The only painless way for us to check our blood sugar level, the Genteel lancing device, is on sale. But it’s only for readers of this article and your friends and family and only through this Friday, December 5.
I wrote about it when it first became available in June in this article: "Gentle Testing for Diabetes." I use it myself and know that it is painless.
This morning I happened to look at the company’s website and saw that instead of the usual price of $129 it was on sale for $99. This is is the sale price that they had offered to people who read my articles once before.
When I saw that this $99 price was good only for this "Cyber Monday," I wrote the company, saying essentially, "great, but I need more notice." In response, Anita Matthews, the company’s customer service and marketing manager, just gave us the notice we need.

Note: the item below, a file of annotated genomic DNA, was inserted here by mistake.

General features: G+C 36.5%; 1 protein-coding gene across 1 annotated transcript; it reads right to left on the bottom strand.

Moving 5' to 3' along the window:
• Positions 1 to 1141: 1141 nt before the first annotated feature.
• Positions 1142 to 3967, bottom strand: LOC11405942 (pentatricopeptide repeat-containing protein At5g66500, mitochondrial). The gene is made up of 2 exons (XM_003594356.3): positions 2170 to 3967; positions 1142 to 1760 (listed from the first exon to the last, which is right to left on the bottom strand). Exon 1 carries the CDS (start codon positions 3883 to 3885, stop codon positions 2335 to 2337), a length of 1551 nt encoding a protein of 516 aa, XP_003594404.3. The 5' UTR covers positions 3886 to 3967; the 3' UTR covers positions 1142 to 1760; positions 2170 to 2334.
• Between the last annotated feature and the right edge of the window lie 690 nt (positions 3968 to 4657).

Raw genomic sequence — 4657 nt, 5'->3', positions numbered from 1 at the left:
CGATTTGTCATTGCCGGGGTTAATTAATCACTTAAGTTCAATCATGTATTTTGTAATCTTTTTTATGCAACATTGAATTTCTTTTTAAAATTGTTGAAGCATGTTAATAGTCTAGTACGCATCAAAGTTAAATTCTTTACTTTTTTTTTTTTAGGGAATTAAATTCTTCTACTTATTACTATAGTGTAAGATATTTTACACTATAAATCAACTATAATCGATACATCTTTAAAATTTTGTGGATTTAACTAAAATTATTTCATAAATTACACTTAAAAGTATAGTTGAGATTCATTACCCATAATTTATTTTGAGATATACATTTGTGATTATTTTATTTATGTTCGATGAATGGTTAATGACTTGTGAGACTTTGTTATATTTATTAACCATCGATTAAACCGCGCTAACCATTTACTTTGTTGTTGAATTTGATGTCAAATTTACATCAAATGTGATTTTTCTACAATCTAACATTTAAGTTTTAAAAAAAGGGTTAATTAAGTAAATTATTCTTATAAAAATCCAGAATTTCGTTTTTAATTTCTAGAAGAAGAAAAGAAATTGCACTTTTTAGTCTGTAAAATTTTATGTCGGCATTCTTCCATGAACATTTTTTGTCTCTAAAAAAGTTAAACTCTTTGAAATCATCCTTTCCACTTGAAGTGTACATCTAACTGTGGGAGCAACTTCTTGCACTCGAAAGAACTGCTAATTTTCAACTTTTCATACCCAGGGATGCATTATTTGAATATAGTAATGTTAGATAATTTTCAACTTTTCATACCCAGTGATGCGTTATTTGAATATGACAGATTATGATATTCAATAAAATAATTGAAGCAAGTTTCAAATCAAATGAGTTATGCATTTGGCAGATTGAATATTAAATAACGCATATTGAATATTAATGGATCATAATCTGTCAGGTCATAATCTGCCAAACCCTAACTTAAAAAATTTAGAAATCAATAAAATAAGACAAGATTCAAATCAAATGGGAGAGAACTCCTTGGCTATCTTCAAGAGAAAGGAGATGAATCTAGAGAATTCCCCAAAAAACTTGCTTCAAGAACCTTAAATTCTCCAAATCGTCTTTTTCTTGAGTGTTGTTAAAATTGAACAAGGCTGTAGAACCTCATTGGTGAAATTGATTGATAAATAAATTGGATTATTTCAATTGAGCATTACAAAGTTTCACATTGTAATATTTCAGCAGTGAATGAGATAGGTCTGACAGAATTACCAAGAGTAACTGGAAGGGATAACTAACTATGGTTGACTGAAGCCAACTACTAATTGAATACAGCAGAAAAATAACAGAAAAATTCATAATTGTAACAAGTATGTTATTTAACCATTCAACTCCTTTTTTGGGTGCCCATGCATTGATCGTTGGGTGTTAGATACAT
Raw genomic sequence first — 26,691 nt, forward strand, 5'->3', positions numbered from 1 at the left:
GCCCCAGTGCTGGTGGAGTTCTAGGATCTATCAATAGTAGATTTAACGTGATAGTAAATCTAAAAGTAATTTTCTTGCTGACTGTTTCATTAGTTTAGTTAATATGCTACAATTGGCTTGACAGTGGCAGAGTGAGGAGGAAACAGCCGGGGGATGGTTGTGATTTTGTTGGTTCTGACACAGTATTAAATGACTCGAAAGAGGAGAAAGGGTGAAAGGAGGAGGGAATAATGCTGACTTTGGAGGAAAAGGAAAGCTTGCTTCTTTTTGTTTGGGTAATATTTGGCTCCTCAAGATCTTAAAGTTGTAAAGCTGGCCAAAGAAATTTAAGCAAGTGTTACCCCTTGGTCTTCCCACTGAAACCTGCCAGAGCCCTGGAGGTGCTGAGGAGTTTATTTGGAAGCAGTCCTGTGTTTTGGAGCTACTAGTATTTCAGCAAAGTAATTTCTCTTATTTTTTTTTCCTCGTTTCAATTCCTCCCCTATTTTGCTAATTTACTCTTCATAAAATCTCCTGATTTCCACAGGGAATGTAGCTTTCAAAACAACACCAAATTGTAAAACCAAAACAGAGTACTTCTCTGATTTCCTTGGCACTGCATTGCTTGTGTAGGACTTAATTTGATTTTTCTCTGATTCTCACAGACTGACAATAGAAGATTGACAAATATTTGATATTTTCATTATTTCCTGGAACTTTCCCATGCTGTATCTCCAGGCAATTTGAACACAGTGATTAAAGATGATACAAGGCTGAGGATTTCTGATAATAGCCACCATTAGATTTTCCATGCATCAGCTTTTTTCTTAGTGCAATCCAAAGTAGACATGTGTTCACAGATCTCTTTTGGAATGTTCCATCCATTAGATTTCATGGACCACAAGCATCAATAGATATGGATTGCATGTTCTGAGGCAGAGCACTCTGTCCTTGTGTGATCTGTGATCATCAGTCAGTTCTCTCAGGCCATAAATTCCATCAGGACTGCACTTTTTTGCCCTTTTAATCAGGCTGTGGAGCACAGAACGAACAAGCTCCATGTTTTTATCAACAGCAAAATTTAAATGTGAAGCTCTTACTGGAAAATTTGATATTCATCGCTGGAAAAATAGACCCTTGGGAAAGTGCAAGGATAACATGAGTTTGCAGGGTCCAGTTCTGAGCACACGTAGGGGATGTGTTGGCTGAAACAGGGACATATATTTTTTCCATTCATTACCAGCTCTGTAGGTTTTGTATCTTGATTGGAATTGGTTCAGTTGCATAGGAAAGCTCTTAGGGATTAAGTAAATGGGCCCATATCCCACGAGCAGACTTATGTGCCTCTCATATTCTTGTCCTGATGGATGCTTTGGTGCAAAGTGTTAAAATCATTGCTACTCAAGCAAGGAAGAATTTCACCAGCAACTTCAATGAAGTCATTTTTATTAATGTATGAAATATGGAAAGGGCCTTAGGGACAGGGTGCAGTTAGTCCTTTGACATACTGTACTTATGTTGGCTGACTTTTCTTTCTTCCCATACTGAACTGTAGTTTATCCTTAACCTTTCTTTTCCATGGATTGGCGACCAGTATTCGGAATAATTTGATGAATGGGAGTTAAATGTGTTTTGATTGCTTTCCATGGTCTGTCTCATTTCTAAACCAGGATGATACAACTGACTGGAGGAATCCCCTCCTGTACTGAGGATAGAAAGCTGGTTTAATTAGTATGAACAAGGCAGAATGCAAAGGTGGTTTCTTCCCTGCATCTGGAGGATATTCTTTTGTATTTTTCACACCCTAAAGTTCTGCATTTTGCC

"We have reinitiated the MENDOSA $30 off code (which would make Genteel $99) the same as before, all the way through to Friday, midnight, as an extension of Cyber Monday exclusive for Mendosa fans," Anita replied. "Feel free to have anyone share it with their friends or family also."
It comes with free shipping in the U.S., a 120-day money back guarantee, and a choice of five colors.
Everyone who has diabetes needs to continue checking his or her blood glucose level. And if you have just been diagnosed and haven’t started testing yet, this is the way to begin.
Disclosure: I don’t own any stock in Genteel or profit in any way. The company did provide me with a device at no cost. I simply believe in this device based on my own experience with it in comparison with the many other lancing devices that came before.
Now is a second chance to test your blood sugar painlessly. If you haven’t already, please grab this opportunity while you can.
David Mendosa was a journalist who learned in 1994 that he had type 2 diabetes, which he wrote about exclusively. He died in May 2017 after a short illness unrelated to diabetes. He wrote thousands of diabetes articles, two books about it, created one of the first diabetes websites, and published a monthly newsletter, “Diabetes Update.” His very low-carbohydrate diet, A1C level of 5.3, and BMI of 19.8 kept his diabetes in remission without any drugs until his death.